NIU announces its first electric kick scooter starting at $599

Technology


NIU, maker of popular, affordable electric mopeds, showed off its first-ever electric kick scooter. The new two-wheeler will be available starting this summer in China, Europe, and North America.

The NIU Kick Scooter will come in two variants, Pro and Sport. In the US, the Pro scooter will have a top speed of 19.8mph, while the Sport version will have a top speed of 17.4 mph. In Europe, both versions will have a regulated top speed of 25 km/h (15.5 mph). The Pro will have a range 31 miles (50 km) on a single 7.5-hour charge, while the Sport will have a range of 25 miles (40 km) on a single 5.5-hour charge.

For the drivetrain, NIU is offering a 350W motor and 486Wh lithium-ion battery pack for the Pro kick scooter, while the Sport will be powered by a 300W motor and 365Wh battery pack. Both scooters are water resistant, foldable, and come with app connectivity via Bluetooth and regenerative braking. The cheapest version of the scooter will start at $599, though NIU has yet release any more details about pricing.

NIU is mostly known in North America for its popular $2,000 electric mopeds, which have been used by shared mobility companies like Revel and Lime. The mopeds are available for purchase in a handful of US cities, including San Francisco, San Diego, Austin, Chicago, Washington, DC, Miami, Fort Lauderdale, and Honolulu.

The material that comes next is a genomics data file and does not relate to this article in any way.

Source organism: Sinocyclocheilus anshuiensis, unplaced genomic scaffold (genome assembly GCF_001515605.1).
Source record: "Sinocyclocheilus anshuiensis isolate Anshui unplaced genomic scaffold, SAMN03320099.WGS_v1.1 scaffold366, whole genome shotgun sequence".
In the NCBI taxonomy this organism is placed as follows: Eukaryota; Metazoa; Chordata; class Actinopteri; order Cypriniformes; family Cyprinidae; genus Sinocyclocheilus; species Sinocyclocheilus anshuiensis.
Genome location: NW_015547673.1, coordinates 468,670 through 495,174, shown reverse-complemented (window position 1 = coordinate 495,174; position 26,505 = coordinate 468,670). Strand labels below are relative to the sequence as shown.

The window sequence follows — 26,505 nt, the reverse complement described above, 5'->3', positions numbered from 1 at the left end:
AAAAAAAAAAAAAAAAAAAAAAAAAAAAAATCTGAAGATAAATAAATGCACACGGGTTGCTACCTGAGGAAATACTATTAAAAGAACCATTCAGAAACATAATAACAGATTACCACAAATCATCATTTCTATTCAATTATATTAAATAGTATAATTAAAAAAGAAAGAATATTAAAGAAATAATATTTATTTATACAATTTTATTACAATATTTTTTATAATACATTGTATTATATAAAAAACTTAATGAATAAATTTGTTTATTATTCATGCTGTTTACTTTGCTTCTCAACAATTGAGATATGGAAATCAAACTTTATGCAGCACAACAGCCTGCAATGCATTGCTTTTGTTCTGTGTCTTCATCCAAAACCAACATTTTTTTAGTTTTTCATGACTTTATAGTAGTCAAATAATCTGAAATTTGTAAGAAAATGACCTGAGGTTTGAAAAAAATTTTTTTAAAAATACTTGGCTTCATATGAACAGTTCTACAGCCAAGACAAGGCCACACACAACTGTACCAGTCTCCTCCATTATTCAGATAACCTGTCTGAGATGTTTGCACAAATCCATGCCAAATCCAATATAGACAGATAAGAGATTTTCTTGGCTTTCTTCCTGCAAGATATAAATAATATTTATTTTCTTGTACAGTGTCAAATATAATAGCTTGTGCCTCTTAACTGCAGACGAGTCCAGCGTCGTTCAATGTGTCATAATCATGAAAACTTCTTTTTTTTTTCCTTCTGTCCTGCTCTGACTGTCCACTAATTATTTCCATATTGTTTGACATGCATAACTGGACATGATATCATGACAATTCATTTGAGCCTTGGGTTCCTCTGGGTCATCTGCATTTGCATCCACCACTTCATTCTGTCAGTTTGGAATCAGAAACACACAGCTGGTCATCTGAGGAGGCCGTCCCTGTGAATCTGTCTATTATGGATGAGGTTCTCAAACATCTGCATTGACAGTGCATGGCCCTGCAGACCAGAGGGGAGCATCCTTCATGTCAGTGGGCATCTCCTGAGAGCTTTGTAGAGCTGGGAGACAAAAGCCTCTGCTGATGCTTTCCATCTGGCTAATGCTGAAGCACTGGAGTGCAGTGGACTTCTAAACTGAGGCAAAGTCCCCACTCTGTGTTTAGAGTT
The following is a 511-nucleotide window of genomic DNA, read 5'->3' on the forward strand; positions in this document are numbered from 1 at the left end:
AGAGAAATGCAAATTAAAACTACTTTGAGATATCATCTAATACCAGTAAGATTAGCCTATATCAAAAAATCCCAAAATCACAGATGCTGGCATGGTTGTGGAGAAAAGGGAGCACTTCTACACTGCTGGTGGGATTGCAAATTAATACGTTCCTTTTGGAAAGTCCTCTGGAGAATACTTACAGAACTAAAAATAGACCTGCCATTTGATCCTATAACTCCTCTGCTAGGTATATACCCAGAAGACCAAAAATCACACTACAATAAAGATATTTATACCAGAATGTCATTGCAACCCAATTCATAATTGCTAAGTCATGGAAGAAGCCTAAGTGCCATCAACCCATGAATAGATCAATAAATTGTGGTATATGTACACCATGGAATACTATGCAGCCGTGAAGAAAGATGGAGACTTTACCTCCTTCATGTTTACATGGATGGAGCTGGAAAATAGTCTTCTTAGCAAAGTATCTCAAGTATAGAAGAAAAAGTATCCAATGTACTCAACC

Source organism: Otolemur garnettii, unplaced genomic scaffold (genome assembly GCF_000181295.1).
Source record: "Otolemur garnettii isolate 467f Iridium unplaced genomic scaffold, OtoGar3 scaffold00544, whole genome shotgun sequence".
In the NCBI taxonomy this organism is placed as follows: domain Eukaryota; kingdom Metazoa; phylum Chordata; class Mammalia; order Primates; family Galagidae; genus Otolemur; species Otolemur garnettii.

A pre-sale for the kick scooter starts in June 2021, with delivery scheduled in the US and Europe in July 2021. Global retail sales will begin in August 2021, with the scooter able to be purchased online or in any of NIU’s dealerships and stores in Europe and North America.

Electric scooters are plentiful in the US, with models from Segway-Ninebot, Inokim, Acton, Unagi, and others widely available from a number of different retailers. Battery-powered mopeds, however, are a bit harder to come by in North America. Major manufacturers, like Gogoro, tend to focus sales on higher volume markets like China, while the US is left to languish thanks to its car-centric infrastructure.



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